“In God We Trust” Made Official U.S. Motto
Although it had appeared on American coins for 92 years, “In God We Trust” didn’t become America’s official motto until July 30, 1956.
Its roots in American tradition date back to the War of 1812, when Francis Scott Key included the phrase “And this be our motto: In God is our Trust” in his “Star-Spangled Banner.” Fifty years later, as America was embroiled in Civil War, Reverend M.R. Watkinson requested that our coins include a statement recognizing God to “relieve us from the ignominy of heathenism.” He, and many others, wished to show that God sided with Union.
After special legislation was passed in April 1864, “In God We Trust” was minted on one- and two-cent coins. It appeared on various coins over the years, but not all of them. Following public outcry over its omission from a $20 coin in 1908, it was ordered that the phrase appear on all coins it had previously been minted on. It’s been on every U.S. coin produced since 1938.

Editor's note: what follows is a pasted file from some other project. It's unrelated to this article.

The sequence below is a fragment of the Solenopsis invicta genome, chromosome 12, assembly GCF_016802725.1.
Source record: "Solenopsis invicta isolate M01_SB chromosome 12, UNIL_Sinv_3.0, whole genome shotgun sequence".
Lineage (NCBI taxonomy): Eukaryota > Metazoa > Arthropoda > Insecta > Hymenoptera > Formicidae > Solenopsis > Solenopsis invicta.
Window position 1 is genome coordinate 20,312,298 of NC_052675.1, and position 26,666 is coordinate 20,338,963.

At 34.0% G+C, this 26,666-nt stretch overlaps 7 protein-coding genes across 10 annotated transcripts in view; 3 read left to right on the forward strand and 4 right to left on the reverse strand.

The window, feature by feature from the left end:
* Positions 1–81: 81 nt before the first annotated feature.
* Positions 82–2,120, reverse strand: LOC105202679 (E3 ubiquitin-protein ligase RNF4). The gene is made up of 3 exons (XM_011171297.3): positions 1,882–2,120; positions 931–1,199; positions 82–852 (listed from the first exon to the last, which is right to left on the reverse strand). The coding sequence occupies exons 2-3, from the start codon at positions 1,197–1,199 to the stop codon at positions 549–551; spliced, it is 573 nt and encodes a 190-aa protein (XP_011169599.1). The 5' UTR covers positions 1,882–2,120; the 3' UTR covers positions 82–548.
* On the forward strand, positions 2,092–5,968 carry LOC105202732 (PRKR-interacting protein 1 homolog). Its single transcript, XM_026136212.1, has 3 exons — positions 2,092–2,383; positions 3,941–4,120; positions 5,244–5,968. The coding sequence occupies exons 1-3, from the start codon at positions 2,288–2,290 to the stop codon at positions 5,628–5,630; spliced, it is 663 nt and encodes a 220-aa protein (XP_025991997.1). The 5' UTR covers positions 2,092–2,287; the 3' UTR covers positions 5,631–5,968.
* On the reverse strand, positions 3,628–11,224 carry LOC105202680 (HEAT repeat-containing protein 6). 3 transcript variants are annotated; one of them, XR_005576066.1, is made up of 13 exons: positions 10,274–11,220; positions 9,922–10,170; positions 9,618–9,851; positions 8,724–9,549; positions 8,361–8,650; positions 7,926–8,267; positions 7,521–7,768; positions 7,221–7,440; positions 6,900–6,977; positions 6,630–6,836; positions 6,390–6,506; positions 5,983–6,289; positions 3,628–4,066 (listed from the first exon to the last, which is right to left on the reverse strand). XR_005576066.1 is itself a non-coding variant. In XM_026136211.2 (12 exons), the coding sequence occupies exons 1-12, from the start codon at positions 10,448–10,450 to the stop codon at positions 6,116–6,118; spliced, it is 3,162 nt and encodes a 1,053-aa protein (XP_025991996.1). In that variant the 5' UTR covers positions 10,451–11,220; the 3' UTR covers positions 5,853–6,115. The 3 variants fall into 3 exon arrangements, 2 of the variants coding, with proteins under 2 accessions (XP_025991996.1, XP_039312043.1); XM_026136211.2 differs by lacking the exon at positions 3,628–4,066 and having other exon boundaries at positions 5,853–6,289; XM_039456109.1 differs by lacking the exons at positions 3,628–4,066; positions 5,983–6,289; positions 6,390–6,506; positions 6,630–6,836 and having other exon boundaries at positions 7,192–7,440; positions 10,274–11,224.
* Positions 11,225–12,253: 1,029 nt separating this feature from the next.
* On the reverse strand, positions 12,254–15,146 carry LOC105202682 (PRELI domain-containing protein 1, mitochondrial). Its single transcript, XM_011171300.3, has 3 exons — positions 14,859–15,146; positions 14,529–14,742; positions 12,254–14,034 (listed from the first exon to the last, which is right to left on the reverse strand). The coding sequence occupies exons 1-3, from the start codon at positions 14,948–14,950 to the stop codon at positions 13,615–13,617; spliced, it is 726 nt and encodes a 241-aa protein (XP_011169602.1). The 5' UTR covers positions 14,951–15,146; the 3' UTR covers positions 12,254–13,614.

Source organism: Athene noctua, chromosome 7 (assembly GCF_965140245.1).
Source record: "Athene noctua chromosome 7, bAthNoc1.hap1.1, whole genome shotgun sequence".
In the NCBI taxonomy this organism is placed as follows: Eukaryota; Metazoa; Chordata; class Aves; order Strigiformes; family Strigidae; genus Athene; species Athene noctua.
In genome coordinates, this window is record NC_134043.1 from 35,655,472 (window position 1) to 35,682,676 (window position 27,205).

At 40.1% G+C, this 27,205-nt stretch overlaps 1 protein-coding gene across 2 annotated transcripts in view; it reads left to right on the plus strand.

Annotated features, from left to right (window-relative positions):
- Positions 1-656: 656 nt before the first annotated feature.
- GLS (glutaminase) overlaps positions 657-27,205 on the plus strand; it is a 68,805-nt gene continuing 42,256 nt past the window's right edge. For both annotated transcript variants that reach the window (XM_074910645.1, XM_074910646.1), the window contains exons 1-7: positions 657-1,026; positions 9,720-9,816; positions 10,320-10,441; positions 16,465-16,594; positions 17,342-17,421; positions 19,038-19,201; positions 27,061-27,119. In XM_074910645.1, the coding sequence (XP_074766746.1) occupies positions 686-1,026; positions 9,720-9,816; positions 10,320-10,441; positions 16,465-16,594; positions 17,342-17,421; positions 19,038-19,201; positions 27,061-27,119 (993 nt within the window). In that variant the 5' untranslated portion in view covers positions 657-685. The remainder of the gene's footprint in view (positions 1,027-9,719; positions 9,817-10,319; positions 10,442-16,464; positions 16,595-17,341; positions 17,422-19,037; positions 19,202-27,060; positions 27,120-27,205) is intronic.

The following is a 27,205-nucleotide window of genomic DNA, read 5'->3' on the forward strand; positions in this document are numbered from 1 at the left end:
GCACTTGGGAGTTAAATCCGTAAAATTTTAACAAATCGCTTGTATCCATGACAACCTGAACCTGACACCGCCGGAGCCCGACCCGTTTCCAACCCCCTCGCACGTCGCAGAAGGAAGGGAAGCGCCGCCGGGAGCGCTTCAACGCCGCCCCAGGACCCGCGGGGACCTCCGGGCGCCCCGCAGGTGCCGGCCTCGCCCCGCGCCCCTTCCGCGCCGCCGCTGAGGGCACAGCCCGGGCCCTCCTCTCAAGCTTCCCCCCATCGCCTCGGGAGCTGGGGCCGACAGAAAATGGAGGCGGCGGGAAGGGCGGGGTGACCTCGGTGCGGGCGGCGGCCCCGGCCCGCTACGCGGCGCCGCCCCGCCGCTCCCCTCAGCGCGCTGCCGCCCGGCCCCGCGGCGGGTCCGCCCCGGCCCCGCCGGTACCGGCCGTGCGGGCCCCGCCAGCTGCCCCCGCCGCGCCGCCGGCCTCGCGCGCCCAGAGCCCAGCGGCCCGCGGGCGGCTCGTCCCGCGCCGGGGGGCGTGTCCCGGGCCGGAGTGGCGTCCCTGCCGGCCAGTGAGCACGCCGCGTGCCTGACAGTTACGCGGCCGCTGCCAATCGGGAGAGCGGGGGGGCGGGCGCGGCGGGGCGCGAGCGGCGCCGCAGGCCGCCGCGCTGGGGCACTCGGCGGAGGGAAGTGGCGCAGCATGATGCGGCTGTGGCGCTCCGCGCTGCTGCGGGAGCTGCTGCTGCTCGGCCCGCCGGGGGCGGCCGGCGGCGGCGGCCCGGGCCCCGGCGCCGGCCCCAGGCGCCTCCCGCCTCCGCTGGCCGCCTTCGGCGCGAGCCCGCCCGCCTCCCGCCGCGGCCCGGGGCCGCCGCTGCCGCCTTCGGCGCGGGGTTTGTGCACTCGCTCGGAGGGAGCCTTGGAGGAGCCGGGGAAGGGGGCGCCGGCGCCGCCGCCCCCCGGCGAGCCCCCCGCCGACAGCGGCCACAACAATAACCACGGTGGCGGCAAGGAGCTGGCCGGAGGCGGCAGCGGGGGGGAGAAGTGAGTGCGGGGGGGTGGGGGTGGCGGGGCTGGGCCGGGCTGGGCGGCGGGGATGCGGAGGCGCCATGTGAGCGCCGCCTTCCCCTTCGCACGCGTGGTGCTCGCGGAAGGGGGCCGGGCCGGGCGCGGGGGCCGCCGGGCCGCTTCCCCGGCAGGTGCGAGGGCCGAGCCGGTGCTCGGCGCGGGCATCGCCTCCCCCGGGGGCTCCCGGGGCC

The phrase became a national matter in 1956 as America was involved in the Cold War. American leaders wanted to distance ourselves from the Soviet Union, which supported state atheism. So Congress passed a resolution declaring “In God We Trust” as the national motto, signed into law by President Eisenhower.
The phrase’s use and adoption hasn’t been without controversy. President Theodore Roosevelt objected to its use on coins as he considered it sacrilege. Many others believe it symbolizes government support of religion, though several court cases have ruled against that suggestion.
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